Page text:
A Dangerous Experience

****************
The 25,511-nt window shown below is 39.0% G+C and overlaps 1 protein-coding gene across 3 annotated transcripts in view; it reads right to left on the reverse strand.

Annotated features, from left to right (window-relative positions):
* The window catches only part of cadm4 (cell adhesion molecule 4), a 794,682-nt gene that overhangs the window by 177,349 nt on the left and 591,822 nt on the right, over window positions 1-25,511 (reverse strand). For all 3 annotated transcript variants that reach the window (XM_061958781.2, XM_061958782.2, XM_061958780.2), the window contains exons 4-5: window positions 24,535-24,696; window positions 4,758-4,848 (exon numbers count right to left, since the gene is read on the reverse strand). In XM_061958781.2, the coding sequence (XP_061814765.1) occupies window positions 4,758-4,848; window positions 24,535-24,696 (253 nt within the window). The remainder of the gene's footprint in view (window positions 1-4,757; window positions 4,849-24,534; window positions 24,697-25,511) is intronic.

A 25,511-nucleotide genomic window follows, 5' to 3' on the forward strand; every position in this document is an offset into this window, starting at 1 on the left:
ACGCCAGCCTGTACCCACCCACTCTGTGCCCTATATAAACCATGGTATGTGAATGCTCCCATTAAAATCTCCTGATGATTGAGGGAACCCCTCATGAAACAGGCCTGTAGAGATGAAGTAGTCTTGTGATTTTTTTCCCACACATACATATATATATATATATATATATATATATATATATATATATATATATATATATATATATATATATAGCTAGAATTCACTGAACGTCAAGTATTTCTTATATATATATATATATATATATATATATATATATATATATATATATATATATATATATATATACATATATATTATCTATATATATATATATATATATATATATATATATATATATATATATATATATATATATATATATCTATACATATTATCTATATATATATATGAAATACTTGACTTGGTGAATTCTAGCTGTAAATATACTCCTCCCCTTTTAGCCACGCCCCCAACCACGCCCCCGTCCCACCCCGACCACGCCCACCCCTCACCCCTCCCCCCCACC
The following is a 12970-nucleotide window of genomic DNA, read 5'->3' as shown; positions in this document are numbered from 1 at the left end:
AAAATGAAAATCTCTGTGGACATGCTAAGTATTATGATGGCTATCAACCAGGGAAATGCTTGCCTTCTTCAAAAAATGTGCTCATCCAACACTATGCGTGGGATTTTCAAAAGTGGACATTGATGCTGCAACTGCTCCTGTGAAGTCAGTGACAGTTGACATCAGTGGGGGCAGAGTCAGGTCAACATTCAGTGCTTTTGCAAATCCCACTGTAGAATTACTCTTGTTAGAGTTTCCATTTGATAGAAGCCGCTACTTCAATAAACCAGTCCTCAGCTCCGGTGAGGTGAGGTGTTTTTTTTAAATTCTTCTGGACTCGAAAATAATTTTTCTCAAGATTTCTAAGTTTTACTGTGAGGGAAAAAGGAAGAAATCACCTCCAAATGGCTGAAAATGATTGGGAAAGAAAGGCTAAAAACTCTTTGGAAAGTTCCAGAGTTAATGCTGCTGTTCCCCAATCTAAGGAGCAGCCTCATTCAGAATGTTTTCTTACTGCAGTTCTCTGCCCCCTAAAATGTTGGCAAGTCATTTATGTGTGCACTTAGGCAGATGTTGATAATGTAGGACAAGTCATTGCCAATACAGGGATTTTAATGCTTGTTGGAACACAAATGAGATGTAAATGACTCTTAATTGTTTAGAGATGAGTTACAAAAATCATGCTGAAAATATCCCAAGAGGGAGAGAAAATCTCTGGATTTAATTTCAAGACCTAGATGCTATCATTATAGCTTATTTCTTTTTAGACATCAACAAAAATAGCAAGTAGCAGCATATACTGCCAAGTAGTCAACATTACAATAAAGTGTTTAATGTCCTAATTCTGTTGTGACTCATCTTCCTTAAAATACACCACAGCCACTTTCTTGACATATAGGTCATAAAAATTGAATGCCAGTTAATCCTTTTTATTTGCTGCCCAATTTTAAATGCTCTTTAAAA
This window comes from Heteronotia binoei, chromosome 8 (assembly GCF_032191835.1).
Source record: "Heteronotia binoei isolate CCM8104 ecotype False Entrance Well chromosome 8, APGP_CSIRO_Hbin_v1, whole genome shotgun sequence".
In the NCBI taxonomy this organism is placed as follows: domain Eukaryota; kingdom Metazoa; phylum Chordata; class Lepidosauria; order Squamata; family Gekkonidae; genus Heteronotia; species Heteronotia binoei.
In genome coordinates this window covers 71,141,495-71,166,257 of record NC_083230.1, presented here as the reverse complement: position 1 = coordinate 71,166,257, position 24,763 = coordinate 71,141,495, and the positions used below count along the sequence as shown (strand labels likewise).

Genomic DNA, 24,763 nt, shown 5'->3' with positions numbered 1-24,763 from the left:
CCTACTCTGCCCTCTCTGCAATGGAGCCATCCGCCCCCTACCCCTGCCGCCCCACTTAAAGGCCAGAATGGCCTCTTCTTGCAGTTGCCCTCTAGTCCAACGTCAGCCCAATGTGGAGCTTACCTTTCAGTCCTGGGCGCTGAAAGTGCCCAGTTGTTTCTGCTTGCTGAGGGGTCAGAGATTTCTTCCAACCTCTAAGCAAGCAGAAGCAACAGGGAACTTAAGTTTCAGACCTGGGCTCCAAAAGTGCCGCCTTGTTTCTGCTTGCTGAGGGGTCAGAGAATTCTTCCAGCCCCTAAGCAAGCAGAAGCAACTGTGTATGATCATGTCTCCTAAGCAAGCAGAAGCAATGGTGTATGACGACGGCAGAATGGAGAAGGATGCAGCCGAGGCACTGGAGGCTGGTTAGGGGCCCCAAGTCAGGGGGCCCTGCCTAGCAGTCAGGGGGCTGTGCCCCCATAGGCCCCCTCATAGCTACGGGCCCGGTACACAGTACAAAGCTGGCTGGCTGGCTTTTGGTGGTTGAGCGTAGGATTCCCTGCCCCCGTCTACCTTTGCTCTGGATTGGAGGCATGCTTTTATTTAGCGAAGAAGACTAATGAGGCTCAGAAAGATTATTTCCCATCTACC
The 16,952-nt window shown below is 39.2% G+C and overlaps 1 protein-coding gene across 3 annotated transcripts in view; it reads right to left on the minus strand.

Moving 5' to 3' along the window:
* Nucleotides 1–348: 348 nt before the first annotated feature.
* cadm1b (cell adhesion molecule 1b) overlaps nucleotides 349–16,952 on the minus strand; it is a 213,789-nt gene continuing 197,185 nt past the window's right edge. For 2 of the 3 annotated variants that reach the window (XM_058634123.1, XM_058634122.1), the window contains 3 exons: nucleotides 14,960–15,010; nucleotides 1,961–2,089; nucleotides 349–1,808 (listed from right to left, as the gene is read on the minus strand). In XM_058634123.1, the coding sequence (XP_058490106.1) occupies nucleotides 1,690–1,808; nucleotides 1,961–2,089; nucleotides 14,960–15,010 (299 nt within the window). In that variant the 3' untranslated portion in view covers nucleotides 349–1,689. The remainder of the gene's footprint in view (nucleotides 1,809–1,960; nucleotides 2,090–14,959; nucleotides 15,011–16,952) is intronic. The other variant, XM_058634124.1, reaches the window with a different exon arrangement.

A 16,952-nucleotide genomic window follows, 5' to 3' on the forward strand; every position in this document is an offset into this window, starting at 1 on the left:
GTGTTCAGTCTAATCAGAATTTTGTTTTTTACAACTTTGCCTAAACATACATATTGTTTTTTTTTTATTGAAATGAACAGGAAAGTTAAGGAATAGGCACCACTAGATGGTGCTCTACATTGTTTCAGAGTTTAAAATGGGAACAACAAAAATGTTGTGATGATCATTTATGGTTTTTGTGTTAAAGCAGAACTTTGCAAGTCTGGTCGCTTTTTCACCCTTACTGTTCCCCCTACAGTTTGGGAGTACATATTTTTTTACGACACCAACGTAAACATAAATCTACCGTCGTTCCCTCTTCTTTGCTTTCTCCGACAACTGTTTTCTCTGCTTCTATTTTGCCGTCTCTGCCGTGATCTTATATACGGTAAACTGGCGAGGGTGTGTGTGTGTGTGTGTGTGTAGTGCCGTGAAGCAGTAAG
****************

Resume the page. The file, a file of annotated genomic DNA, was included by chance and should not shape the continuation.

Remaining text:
Your Name Instructor Name Course Number Date A Dangerous Experience That dreadful summer afternoon is still fresh in my mind for almost a decade now. I was eight years old. My parents, my cousin, and I were on a motorboat in a deep lake for an anticipated adventurous experience in Central North Carolina that turned out to be my worst scary experience. We were enjoying the afternoon. Unfortunately, there was a sudden toggle switch on the boat. My mother asked my father what the switch was for, and he said he did not know as he flipped the switch. Suddenly, there was a low but distinctive explosion. I immediately smelled gas and saw flames oozing out of our boat. We started shouting and scrambling for our dear life as the fire rapidly engulfed our boat. Fortunately, we had our life jackets on. My mother tried to push my cousin and me off the boat into the water. She struggled to push me because my life jacket somehow hanged up on one of the metal pieces of the boat. I also tried to pull myself out of the boat to no success. I was so terrified that I felt my blood veins clang together, and my whole body turned so cold. I tried to cover my head for a moment, and when I looked up again, the flames were above my head. I knew that was the end of my life. I was stuck there, and neither my mother nor I could pull the metal piece that held my jacket. I remember pleading with my mother not to let me die in the boat fire because I thought she could lose hope and jump out of the boat to save her life, leaving me to die. She looked at me, and then all of a sudden, she seemed powered and spirited to save me. "Let pull one more time, Joe," she said as she gathered all her might to save her dying son. I think she even forgot that she was in the same danger. It still did not work. She screamed even harder for help as she flipped over me. I remember as she was screaming, the fire had briefly touched my left leg, and I felt so scared. It was so hot that it did not seem real. Nothing did. The next thing I remember is all of us in the water and struggling to swim. I could not swim, so I tried to hold on to my father to remain afloat. There was a lot of shouting of terror and despair as the boat continued burning, emitting black acrid smoke that continued choking us. There was a lot of gasoline, and the entire boat began to sink. At that juncture, I felt like we were drowning too, I could not breathe, and the fire was all over the water. The flames again got me. This time the back of my jacket and my whole head were burning. I thought we had lost it, and I was so scared and nervous. Finally, my father, still struggling to keep himself and my cousin afloat, came to my rescue. He tried to push me deeper into the waters, and I saw strong flames above my head when I tried to look up. I did not know what strategy my father used because, after a few seconds, the fire above my head was no more, but I think he pushed me deep into the waters to avoid being burnt. He then pulled me back again above the surface. This time I felt like there was more gasoline and the fire on the water was a real phenomenon. We had struggled for about half an hour, and no help was coming forth. We felt like giving up. Fortunately, there was a large pontoon boat that came to our rescue. We were all gathered alive. My left leg had suffered a slight burn. I do not know how the fire was put off or whether the boat is still under the waters. All I know is we were saved. To date, I have never known what caused the toggle switch, but the memory of the flames, sinking boat, and swimming as fire rushes through the same water still scares me to death. However, none of us died that day by the water or by fire, which makes me appreciate life.